John Maxwell, Donahue, Iowa, is serving his first term as Director of the Eighth District of the American Jersey Cattle Association (AJCA). He was elected to serve in 2020.
Though he grew up on a small farm in the outskirts of Davenport, Maxwell and his family now operate Cinnamon Ridge Farms, an enterprise that raises corn and soybeans on 4,000 acres, manages a cow-calf beef herd, and operates a wean-to-finish hog business. In dairy circles, Cinnamon Ridge is known for its high producing herd of Registered Jerseys, on-farm cheese plant and thriving agri-tourism business that hosts more than 7,000 guests at the dairy each year.
The journey here, though, has been anything but easy and instantaneous. Maxwell started with little more than a college degree outside agriculture and a dream. On top of that, he spread his wings in 1984, a period in American agriculture known as the Farm Crisis. Turned down seven times for a loan to purchase a small farm, he found a believer in the eighth banker, dug in, and never looked back.
The Jersey Journal visited with John about the farm and business and his service to the dairy industry and local community.
What is your agriculture background?
I grew up on a small 80-acre diversified farm. We raised dairy and beef cows, chickens, pigs, sheep, and ducks. We milked Jerseys, Holsteins, and a few other dairy breeds. My mother was a teacher and my father a dairy farmer. It was an amazing experience for me.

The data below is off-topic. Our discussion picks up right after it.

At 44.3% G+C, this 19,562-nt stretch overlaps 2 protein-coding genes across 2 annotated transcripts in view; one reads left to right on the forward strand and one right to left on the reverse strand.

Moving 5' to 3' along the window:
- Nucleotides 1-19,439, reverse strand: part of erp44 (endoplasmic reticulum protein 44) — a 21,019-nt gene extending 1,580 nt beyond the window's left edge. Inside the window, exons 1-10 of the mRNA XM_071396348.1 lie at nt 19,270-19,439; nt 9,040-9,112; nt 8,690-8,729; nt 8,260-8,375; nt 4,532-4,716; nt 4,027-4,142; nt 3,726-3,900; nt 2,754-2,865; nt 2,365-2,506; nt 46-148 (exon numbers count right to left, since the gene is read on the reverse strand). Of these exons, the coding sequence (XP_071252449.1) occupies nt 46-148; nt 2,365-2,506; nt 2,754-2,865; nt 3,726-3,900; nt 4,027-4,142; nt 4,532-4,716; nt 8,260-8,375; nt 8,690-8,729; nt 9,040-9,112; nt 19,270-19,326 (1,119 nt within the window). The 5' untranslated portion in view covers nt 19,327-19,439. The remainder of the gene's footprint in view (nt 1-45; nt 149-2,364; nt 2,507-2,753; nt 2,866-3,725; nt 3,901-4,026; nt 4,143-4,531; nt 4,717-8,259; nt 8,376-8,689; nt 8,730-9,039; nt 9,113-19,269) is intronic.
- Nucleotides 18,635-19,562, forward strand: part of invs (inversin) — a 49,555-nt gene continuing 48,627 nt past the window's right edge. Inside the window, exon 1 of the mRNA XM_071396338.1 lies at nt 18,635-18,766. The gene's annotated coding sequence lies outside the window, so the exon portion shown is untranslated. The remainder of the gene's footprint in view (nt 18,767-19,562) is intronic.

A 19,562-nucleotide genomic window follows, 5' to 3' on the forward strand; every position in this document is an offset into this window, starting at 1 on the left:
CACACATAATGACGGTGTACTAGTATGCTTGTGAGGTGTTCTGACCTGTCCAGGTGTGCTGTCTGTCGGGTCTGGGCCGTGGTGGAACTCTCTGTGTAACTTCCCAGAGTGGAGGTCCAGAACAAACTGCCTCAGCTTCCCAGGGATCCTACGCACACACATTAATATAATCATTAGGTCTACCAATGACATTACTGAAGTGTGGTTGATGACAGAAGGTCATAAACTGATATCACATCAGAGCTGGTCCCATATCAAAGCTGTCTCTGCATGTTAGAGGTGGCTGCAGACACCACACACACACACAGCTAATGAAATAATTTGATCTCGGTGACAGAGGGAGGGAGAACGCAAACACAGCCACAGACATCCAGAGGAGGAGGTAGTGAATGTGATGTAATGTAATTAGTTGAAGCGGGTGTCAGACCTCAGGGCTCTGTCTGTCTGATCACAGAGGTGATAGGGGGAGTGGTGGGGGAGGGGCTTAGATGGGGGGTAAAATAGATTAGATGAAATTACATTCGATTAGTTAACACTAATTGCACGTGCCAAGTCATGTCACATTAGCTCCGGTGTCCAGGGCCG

I graduated from Davenport West High School and then continued my education at the University of Iowa. I come from a long line of dairy farmers and doctors, so followed the pre-med program through my sophomore year. At that point, I realized this was not on my heart. But when my dad said, “you aren’t doing anything unless you come home with a degree,” I switched majors and graduated with a degree in psychology. Though some may say I have never used my degree, I argue I use it every single day to operate my business.
Explain your dairy operation.
I am a fifth-generation Jersey breeder farming in Scott County. In 1855, my great-great grandfather, a doctor and farmer, moved here from Ohio and started our agriculture heritage. He milked Jerseys.
And though dairy farming is in my blood, and I wanted to return to the farm after college, by dad had other ideas. He told me, “I have a farm. If you want one, you will have to get your own.” That was easier said than done. I found a 180-acre farm outside Davenport and was turned down seven times for a loan to finance the property. The eighth banker gave me money to finance the land at $800 per acre. Today that land is worth more than $17,000 per acre.
I also grew up building and fixing facilities and equipment, so was comfortable constructing my own tie-stall barn. We started milking cows in June of 1989 and continued to use the barn until 2008, when the cows were managed with another Jersey dairy herd. In June 2012, we built a robotic facility and moved the cows back home. In 2013, we started making Gouda and Cheddar cheeses on the farm too. The Jersey herd is about 200 milking cows and 250 replacement heifers. We also raise about 50 Jersey bulls and 50 Angus cows and finish 75-100 Jersey steers each year.